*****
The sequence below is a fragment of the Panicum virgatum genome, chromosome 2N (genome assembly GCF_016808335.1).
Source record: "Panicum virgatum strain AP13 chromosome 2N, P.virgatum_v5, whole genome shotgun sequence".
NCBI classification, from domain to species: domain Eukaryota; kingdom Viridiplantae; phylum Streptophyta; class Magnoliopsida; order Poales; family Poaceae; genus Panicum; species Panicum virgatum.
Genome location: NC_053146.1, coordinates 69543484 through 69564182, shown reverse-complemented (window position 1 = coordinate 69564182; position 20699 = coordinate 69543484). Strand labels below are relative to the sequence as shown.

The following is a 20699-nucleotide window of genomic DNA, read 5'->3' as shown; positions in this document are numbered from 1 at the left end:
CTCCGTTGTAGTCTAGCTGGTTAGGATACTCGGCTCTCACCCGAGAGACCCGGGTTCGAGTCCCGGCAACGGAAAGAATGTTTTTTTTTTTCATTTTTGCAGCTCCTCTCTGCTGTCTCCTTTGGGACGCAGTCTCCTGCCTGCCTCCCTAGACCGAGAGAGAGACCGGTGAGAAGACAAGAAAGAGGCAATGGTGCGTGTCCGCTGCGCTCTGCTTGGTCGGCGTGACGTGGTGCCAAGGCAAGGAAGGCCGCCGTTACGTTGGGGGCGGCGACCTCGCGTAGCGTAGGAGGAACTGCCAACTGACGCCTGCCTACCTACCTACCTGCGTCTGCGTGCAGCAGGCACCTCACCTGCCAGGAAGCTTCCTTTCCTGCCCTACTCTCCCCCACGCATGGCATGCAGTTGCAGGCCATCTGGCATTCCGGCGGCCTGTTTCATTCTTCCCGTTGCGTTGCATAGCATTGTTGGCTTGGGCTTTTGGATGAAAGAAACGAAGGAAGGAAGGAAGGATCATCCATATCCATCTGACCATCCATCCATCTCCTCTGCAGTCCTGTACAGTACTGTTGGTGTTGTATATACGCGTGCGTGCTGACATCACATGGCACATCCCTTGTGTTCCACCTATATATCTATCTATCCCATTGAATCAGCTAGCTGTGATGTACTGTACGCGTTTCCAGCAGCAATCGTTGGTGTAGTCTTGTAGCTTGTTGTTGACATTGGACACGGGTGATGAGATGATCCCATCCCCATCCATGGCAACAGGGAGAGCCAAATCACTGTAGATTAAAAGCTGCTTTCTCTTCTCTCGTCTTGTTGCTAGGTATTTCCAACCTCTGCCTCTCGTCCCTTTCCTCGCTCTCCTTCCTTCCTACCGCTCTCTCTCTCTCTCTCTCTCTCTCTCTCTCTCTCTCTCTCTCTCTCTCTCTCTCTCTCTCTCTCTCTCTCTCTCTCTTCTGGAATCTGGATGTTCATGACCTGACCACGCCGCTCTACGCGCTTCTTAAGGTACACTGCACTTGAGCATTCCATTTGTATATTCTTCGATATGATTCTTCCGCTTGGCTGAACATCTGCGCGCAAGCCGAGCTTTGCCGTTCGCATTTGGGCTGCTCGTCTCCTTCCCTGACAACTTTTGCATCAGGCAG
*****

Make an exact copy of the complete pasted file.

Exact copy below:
The sequence below is a fragment of the Panicum virgatum genome, chromosome 2N (genome assembly GCF_016808335.1).
Source record: "Panicum virgatum strain AP13 chromosome 2N, P.virgatum_v5, whole genome shotgun sequence".
NCBI classification, from domain to species: domain Eukaryota; kingdom Viridiplantae; phylum Streptophyta; class Magnoliopsida; order Poales; family Poaceae; genus Panicum; species Panicum virgatum.
Genome location: NC_053146.1, coordinates 69543484 through 69564182, shown reverse-complemented (window position 1 = coordinate 69564182; position 20699 = coordinate 69543484). Strand labels below are relative to the sequence as shown.

The following is a 20699-nucleotide window of genomic DNA, read 5'->3' as shown; positions in this document are numbered from 1 at the left end:
CTCCGTTGTAGTCTAGCTGGTTAGGATACTCGGCTCTCACCCGAGAGACCCGGGTTCGAGTCCCGGCAACGGAAAGAATGTTTTTTTTTTTCATTTTTGCAGCTCCTCTCTGCTGTCTCCTTTGGGACGCAGTCTCCTGCCTGCCTCCCTAGACCGAGAGAGAGACCGGTGAGAAGACAAGAAAGAGGCAATGGTGCGTGTCCGCTGCGCTCTGCTTGGTCGGCGTGACGTGGTGCCAAGGCAAGGAAGGCCGCCGTTACGTTGGGGGCGGCGACCTCGCGTAGCGTAGGAGGAACTGCCAACTGACGCCTGCCTACCTACCTACCTGCGTCTGCGTGCAGCAGGCACCTCACCTGCCAGGAAGCTTCCTTTCCTGCCCTACTCTCCCCCACGCATGGCATGCAGTTGCAGGCCATCTGGCATTCCGGCGGCCTGTTTCATTCTTCCCGTTGCGTTGCATAGCATTGTTGGCTTGGGCTTTTGGATGAAAGAAACGAAGGAAGGAAGGAAGGATCATCCATATCCATCTGACCATCCATCCATCTCCTCTGCAGTCCTGTACAGTACTGTTGGTGTTGTATATACGCGTGCGTGCTGACATCACATGGCACATCCCTTGTGTTCCACCTATATATCTATCTATCCCATTGAATCAGCTAGCTGTGATGTACTGTACGCGTTTCCAGCAGCAATCGTTGGTGTAGTCTTGTAGCTTGTTGTTGACATTGGACACGGGTGATGAGATGATCCCATCCCCATCCATGGCAACAGGGAGAGCCAAATCACTGTAGATTAAAAGCTGCTTTCTCTTCTCTCGTCTTGTTGCTAGGTATTTCCAACCTCTGCCTCTCGTCCCTTTCCTCGCTCTCCTTCCTTCCTACCGCTCTCTCTCTCTCTCTCTCTCTCTCTCTCTCTCTCTCTCTCTCTCTCTCTCTCTCTCTCTCTCTCTCTCTCTCTCTCTTCTGGAATCTGGATGTTCATGACCTGACCACGCCGCTCTACGCGCTTCTTAAGGTACACTGCACTTGAGCATTCCATTTGTATATTCTTCGATATGATTCTTCCGCTTGGCTGAACATCTGCGCGCAAGCCGAGCTTTGCCGTTCGCATTTGGGCTGCTCGTCTCCTTCCCTGACAACTTTTGCATCAGGCAG